Like Breath on Glass
Whistler, Innes, and Art of Painting Softly



Here is an exhibit in New England I would like to see for two reasons. Primarily because it is being shown in the Stone Hill Center, a new addition at the Sterling and Francine Clark Art Institute in Williamstown, Mass. The Stone Hill Center was designed by Tadao Ando, the revered Japanese master of meditative spaces and harmonious designs that incorporate primarily underground space that greatly reduces the impact on the visual landscape. There is a second phase to this expansion that will include an even larger building and a reflecting pool. I've never had the privilege of experiencing an Ando building first hand, and this is reason alone to visit this exhibit in my opinion.

Second is the tie in this show has to photography history and the crossroad collisions that occurred among photographers and painters in the late 19th century as photography began to assert itself as an art medium. For the most part, it was photographers who mimicked painters, the Pictorialists such as Henry Peach Robinson, who emulated painting in their work, much to the chagrin of Straight photographers such as Berenice Abbott and Walker Evans.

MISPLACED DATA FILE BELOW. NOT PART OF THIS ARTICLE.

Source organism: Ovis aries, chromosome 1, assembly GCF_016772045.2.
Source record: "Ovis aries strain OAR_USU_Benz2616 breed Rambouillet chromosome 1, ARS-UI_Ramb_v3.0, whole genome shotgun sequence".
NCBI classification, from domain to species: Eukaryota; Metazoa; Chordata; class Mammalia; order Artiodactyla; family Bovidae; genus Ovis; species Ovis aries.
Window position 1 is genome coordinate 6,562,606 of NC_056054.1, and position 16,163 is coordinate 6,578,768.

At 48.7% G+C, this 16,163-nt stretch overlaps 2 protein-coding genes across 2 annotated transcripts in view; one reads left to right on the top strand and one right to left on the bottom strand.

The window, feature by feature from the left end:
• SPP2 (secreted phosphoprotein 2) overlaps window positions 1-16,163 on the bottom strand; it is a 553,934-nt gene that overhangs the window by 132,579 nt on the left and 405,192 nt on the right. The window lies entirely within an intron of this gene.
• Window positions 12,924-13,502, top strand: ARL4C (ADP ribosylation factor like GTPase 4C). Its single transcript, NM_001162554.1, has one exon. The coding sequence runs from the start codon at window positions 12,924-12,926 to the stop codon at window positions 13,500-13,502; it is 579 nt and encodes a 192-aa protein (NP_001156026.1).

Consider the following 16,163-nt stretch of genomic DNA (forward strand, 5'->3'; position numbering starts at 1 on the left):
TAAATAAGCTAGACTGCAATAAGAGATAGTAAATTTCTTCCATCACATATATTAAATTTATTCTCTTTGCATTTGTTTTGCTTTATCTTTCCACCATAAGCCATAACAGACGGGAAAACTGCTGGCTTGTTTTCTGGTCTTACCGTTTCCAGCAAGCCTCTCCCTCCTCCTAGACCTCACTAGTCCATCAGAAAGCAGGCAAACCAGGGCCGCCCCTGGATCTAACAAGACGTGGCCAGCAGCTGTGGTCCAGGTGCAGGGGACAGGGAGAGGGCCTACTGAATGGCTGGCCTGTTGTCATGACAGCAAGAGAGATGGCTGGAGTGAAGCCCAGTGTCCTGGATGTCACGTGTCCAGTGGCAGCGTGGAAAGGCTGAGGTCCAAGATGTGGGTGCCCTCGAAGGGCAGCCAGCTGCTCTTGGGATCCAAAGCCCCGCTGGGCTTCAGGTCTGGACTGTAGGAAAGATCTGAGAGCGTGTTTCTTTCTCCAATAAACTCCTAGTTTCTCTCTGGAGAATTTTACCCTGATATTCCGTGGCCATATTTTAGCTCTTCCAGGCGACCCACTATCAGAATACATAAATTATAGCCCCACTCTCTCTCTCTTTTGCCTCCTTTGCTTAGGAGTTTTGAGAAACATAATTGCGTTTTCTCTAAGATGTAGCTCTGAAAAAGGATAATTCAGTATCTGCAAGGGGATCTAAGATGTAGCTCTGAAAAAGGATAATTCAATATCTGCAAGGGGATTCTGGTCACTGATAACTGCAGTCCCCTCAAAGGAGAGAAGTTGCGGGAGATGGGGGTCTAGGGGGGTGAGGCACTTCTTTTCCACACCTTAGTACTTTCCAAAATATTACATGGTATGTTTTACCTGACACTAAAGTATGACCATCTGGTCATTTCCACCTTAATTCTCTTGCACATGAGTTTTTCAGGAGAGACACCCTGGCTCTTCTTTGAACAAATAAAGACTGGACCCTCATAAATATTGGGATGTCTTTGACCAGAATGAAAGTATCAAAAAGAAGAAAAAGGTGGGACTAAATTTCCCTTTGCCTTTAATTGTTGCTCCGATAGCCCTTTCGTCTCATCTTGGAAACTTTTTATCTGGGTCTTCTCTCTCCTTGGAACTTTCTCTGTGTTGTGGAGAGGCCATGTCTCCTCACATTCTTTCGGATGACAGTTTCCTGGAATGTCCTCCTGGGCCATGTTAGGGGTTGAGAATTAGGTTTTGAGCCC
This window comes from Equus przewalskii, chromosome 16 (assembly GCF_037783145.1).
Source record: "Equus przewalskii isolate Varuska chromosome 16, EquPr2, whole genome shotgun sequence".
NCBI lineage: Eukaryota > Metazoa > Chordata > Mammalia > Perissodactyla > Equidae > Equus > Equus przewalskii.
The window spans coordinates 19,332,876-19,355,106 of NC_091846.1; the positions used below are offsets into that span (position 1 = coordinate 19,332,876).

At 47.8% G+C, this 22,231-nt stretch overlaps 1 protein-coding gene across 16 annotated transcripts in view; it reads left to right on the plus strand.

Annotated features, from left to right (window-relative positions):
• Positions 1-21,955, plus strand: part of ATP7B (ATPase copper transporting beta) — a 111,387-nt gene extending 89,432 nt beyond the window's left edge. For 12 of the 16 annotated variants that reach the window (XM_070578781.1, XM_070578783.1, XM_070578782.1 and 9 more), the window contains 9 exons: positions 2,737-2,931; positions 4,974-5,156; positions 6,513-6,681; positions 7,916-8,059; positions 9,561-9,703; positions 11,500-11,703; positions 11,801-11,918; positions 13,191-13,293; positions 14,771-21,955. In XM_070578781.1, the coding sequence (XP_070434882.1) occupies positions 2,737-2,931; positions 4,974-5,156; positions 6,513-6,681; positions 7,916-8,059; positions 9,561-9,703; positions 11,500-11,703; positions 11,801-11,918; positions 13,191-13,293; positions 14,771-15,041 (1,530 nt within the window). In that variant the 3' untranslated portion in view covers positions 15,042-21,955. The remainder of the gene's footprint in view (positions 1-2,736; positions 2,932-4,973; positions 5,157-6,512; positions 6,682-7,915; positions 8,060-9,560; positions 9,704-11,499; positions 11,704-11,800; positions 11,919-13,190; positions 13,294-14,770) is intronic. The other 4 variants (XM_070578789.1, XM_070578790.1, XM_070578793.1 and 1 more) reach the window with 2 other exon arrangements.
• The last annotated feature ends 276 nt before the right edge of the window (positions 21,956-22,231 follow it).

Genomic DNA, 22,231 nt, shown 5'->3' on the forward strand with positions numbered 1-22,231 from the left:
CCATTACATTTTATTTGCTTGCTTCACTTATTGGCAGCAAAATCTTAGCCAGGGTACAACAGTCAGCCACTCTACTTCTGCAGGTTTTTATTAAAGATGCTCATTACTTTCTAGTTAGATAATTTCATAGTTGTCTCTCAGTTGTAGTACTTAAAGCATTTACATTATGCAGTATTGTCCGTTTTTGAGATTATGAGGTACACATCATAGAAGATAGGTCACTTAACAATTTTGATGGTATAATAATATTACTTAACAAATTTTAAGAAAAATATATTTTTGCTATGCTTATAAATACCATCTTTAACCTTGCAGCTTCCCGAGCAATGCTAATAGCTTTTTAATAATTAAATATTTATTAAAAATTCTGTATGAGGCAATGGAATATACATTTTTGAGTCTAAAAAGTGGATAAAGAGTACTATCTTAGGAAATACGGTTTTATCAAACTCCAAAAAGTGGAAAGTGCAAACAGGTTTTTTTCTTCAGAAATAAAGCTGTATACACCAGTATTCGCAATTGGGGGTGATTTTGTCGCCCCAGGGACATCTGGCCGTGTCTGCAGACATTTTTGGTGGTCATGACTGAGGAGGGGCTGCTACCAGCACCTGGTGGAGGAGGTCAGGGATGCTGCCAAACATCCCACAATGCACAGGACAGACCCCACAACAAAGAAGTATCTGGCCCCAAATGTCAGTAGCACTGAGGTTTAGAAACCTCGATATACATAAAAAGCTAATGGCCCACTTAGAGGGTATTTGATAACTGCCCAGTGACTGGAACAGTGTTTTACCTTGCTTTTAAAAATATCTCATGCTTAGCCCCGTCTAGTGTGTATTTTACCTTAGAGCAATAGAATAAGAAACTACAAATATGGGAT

This exhibit is a display of blurrily luminous scenes which give the impression of under or over-exposed and poorly focused photographs....leading to the question....were these painters influenced by Pictorialist photographers? The show even includes several landscapes painted by a young Edward Steichen. The painting shown above, Across the Salt Marshes, Huntington, is from 1905, the same year Steichen helped create Little Galleries of the Photo-Secession with Alfred Stieglitz,a gallery that helped bring art photography, primarily that in the Pictorialist style, to the same level of appreciation in America as painting and sculpture.

New York Times Exhibit Review

Edward Steichen

Tadao Ando
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